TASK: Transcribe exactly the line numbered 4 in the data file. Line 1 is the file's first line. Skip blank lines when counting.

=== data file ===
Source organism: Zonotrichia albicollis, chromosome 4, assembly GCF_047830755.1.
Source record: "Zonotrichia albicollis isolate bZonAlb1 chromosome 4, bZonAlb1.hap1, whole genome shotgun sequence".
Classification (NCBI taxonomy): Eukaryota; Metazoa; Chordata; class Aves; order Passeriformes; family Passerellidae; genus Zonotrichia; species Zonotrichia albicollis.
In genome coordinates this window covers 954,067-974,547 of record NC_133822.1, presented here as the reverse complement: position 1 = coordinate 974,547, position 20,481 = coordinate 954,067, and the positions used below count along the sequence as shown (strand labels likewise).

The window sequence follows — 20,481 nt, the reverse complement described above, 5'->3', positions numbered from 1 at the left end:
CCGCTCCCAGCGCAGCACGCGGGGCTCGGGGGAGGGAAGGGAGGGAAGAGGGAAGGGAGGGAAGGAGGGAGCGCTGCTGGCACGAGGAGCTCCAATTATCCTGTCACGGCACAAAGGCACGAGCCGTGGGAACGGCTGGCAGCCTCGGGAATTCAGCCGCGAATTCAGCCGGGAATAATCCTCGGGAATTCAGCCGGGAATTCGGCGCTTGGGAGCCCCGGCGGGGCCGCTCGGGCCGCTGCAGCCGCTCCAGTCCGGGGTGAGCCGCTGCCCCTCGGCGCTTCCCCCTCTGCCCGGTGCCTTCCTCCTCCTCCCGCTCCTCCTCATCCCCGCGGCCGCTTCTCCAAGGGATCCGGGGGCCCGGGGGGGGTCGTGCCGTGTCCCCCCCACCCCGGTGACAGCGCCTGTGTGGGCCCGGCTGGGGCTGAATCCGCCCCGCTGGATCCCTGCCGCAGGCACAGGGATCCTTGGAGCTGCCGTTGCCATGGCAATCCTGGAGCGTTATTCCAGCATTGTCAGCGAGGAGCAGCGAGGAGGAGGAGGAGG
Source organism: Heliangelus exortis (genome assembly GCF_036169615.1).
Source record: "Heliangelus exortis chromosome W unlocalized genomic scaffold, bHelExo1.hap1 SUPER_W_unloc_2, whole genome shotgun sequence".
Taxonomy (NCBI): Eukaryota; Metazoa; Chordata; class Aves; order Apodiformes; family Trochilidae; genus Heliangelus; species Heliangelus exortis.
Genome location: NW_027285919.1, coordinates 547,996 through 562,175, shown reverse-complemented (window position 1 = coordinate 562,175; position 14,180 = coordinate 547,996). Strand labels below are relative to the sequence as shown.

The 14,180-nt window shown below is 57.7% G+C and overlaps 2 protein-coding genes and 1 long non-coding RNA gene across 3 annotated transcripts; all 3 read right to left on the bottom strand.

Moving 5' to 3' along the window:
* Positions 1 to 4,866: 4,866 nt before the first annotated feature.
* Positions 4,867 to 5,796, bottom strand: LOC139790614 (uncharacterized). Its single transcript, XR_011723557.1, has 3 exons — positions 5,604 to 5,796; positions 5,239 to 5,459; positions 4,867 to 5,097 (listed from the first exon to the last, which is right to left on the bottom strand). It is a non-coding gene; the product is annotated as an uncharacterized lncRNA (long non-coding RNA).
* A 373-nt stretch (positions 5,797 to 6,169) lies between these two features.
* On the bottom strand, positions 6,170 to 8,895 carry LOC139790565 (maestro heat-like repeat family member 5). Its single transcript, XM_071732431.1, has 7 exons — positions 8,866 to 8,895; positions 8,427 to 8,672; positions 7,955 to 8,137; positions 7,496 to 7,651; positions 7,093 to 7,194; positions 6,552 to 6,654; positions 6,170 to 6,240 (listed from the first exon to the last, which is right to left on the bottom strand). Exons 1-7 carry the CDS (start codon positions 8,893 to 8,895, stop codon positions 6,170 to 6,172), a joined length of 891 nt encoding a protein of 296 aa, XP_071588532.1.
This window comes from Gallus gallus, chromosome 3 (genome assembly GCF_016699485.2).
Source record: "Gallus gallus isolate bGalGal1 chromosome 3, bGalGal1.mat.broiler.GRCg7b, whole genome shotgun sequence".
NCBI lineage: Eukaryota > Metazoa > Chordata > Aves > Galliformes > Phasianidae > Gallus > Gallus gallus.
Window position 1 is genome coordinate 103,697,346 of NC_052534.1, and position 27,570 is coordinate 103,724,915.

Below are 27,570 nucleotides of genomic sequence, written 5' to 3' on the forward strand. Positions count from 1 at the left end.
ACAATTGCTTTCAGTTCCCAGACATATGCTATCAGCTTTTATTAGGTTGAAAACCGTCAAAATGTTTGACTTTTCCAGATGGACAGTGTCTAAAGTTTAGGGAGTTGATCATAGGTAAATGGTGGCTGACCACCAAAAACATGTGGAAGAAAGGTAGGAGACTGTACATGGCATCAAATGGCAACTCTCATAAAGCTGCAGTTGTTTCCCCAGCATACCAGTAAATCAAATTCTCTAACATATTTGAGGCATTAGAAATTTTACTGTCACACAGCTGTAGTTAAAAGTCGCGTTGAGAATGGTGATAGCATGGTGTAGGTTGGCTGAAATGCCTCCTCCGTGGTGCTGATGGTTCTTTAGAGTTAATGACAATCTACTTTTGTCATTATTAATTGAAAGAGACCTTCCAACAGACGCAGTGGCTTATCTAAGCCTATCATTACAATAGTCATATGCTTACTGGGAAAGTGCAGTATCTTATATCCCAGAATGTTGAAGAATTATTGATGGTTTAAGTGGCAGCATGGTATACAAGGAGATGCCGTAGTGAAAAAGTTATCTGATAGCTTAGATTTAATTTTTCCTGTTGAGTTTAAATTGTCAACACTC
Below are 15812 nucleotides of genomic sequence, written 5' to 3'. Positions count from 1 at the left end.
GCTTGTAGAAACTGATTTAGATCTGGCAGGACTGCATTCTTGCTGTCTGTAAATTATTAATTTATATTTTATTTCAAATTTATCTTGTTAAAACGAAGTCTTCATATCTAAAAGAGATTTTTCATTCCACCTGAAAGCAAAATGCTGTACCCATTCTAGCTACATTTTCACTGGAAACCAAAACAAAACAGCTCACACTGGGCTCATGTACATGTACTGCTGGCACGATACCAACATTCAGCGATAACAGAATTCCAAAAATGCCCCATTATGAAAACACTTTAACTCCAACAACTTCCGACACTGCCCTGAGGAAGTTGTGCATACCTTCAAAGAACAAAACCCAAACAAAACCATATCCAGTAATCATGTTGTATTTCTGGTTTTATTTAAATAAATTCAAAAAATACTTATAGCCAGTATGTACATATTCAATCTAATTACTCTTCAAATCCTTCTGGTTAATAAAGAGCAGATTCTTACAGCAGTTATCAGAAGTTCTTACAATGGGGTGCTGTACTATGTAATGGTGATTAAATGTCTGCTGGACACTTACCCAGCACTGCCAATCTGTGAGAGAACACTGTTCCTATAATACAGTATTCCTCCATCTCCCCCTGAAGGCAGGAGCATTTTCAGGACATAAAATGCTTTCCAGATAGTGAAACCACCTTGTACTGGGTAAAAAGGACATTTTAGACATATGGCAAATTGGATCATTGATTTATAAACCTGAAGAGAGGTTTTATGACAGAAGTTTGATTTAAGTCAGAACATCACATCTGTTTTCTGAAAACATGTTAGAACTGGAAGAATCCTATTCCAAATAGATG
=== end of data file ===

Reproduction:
In genome coordinates this window covers 954,067-974,547 of record NC_133822.1, presented here as the reverse complement: position 1 = coordinate 974,547, position 20,481 = coordinate 954,067, and the positions used below count along the sequence as shown (strand labels likewise).